Civic addresses are necessary for many vital applications such as vehicle routing, package delivery, elections, census, emergency response, taxation, public works, GIS and a host of other applications. While several authoritative address databases exist in Canada, they are mostly limited to provincial level data and most often lack format commonality for interoperability. Also, the quality of the content of these databases is sometimes suspect. Is it now time to develop a national address strategy and an address repository for Canada?
Civic addresses are vital to locating property, buildings or people. They also help us identify where one lives or works. A lot of public services, including mail delivery, assessment, taxation, elections, emergency services and driving permits, depend on civic addresses. Many private sector services also depend on accurate civic addresses; for example, hydroelectric services, real estate sales, taxi services, package delivery and banking.
In Canada, addresses are managed by local governments. Municipalities assign names to areas and streets, and numbers to buildings and houses. Efficient address management requires appropriate tools, databases and staff time to keep the address registry error free and up to date. Some local governments, such as Toronto and Vancouver share their addresses through Open Data portals.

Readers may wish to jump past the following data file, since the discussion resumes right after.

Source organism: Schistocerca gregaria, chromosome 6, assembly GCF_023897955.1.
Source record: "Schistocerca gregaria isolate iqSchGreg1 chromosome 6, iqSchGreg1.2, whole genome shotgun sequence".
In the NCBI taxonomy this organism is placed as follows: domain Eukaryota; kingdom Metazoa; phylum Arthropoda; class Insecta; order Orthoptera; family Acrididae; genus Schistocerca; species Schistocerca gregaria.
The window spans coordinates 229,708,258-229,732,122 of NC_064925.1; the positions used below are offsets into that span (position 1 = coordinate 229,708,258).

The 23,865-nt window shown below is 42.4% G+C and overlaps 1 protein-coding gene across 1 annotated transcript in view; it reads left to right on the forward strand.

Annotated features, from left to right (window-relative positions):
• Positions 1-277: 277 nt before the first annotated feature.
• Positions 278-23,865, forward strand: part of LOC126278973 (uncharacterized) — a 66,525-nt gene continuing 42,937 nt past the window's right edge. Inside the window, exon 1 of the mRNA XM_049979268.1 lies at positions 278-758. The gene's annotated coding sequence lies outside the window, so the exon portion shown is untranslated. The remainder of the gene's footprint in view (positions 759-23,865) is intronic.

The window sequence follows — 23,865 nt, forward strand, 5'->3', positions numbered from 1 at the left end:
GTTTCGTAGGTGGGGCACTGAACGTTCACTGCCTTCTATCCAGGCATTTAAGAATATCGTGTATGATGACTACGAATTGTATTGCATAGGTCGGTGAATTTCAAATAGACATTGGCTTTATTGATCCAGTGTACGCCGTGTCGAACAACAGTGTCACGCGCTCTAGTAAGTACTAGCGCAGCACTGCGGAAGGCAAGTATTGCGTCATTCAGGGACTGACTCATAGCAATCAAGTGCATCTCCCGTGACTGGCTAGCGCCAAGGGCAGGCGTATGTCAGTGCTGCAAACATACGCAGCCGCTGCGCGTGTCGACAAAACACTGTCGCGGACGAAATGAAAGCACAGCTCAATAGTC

The City of Toronto’s One Address Repository dataset provides a point representation for over 500,000 addresses. Each address point is described with a series of attributes including street number, street name, address type, feature class and real-world coordinates.
This image shows the precise position of a few Toronto addresses as red dots. Also shown are the detailed attributes of one of the addresses. This data can be downloaded as a shapefile from the City of Toronto’s open data site, which currently shares 524,679 address points.
This image shows the exact position of a few addresses in Vancouver as red dots. Also shown are the attributes of one of the addresses in the pop-up window. This data can be downloaded as a shapefile from the City of Vancouver’s open data site, that currently shares 100,857 address points.
This seems like a nice and tidy address management process here in Canada. Why then do we need a national address strategy? There are many reasons for an address strategy.
First of all, not all address databases are publicly available. It means that anyone who needs an address database would have to create their own. This results in unnecessary duplicate work. The Cities of Toronto and Vancouver plus a few others have made their address registry available as open data. Why haven’t most other Canadian jurisdictions?